Carroll board awaits report on school plant

Study expected Friday will discuss safe method to dispose of sewage

April 27, 1999|By Melody Simmons | Melody Simmons,SUN STAFF

A report detailing an environmentally safe way to dispose of sewage at Francis Scott Key High School is due Friday to the Carroll County commissioners, who are concerned about the costs of waste disposal there.

County public works Director J. Michael Evans told the commissioners yesterday that the $4,500 report will conclude whether a bacteria-killing, environmentally safe method of disposing sewage at the school is a feasible alternative.

The commissioners are expected to consider the report and cost estimates of the plan next week.

The high school's sewage problems began after school officials built the $800,000 wastewater treatment plant last year to replace its aging septic system but failed to obtain state construction and discharge permits.

While the plant sits idle, the school's sewage is being hauled daily to Westminster's treatment plant at an annual taxpayer cost of $110,000, a cost the commissioners are trying to lasso as they prepare next year's budget.

This month, intense public pressure led school officials to shift responsibility for the high school plant to county engineers, who ordered the study. The county's Bureau of Utilities manages wastewater treatment plants at Runnymede Elementary School and South Carroll High School.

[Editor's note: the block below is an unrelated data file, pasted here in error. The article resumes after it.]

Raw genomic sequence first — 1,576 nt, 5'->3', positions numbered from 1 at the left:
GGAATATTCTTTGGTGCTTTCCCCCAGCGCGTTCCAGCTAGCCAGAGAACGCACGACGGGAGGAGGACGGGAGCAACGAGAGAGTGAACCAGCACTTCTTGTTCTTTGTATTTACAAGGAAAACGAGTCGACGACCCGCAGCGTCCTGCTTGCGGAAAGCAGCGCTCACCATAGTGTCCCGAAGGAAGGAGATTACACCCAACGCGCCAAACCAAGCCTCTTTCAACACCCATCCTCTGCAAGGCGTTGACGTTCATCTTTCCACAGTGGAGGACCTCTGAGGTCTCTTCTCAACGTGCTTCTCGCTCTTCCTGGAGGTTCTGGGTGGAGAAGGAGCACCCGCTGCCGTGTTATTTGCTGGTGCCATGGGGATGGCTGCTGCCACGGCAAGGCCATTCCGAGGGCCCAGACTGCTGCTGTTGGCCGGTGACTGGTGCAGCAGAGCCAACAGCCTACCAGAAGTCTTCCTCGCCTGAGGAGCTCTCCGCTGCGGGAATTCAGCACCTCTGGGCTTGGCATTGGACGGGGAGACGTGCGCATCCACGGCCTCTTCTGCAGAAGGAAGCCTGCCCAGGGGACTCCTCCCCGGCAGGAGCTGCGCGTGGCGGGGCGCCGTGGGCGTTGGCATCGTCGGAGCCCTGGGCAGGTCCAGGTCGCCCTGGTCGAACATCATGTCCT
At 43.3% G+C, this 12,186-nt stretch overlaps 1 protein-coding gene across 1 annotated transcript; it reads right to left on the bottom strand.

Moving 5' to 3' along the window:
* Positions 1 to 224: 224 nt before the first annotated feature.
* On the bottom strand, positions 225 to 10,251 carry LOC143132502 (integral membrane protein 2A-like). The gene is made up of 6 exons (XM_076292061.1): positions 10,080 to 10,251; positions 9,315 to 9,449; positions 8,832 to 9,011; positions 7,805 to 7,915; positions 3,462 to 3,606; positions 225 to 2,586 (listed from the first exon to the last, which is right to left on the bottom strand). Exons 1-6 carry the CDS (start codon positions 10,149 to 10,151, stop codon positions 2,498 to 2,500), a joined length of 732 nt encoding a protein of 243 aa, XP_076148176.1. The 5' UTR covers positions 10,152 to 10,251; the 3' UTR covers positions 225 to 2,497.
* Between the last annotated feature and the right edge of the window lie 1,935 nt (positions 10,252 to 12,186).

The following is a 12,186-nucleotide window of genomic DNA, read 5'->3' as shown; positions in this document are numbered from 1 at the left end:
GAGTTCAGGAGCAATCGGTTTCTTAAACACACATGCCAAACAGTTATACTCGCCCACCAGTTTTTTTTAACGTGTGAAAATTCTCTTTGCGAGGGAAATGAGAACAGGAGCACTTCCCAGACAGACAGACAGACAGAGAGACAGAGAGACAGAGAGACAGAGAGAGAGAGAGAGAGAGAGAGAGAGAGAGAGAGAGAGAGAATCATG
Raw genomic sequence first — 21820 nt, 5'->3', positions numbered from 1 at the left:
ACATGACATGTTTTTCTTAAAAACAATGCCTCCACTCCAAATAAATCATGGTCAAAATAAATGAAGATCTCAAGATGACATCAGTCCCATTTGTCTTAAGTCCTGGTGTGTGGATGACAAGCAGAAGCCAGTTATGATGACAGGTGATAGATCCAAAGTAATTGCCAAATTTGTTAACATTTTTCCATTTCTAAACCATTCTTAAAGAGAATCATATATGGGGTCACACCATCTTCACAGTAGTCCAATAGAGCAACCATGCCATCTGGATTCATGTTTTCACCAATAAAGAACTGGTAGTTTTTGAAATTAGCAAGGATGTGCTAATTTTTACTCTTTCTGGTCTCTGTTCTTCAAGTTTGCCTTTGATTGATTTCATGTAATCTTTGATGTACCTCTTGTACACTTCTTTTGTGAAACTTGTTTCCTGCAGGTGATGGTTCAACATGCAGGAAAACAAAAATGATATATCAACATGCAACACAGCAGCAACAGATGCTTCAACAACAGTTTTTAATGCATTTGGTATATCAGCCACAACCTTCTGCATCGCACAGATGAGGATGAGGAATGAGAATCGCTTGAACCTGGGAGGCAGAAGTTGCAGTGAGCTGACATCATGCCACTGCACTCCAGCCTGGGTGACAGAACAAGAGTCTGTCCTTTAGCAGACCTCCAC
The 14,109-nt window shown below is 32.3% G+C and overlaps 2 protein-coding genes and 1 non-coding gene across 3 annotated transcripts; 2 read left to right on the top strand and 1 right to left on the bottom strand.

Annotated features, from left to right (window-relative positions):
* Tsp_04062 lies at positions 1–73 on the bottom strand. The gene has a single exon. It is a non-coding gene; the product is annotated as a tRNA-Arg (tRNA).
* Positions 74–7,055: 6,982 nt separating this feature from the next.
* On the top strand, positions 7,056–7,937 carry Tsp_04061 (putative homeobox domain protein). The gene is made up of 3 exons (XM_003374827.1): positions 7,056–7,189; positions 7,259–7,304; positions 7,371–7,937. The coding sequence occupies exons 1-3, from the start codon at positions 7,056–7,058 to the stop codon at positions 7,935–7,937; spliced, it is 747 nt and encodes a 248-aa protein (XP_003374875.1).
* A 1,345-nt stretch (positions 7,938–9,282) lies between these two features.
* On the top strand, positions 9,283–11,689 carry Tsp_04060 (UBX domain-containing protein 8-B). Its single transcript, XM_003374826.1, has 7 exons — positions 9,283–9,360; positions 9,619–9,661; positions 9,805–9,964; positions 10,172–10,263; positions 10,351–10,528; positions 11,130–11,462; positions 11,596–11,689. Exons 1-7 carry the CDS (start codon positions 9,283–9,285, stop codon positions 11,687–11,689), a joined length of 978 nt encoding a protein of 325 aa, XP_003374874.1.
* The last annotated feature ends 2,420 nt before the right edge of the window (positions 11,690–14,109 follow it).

"They are actively working on the project," Evans said of the consultants, Advanced Systems of New Windsor. "They've done test boring and have looked at the plant."

Advanced Systems, which specializes in wastewater treatment systems, is working on the project with the University of Maryland Cooperative Extension.

The study will assess the feasibility and costs of treating the sludge with a process that kills the bacteria, allowing treated water to be used for irrigation. The solid part of the waste would be compacted and buried in a landfill.

If such an irrigation system is not possible, Advanced Systems will consider a plan to discharge the effluent into Little Pipe Creek near Route 75 and Ladiesburg Road.

That plan would require pipe extensions costing an estimated $170,000 and would take about 18 months to complete. During that time, the county would have to pay about $162,000 to continue to haul the sewage.

In addition, school officials could be fined for defying state regulations and sued by residents who are demanding that the plant be dismantled.

The high school has also been the target of complaints from a family that owns a 74-acre dairy farm adjacent to the high school. Workers destroyed part of the family's 1,000-foot-long driveway and knocked down a stand of pine trees during the $16 million expansion of the school.

Family members must drive through the school parking lot and bus turnaround to reach their home.

Commissioner Robin Bartlett Frazier said yesterday that the board plans to meet with Melanie and Rodney Stambaugh to discuss the issue, which school officials acknowledged was a mistake.

The Stambaughs say they are considering legal action.

The woes at Francis Scott Key High mark the latest in a string of troubled school projects in Carroll, which has undertaken $106 million in school construction projects to meet enrollment increases from rapid sprawl over the past decade.

Since raising taxes four years ago to pay for the schools, four of the first five projects have gone a total of more than $2 million over budget.

Pub Date: 4/27/99

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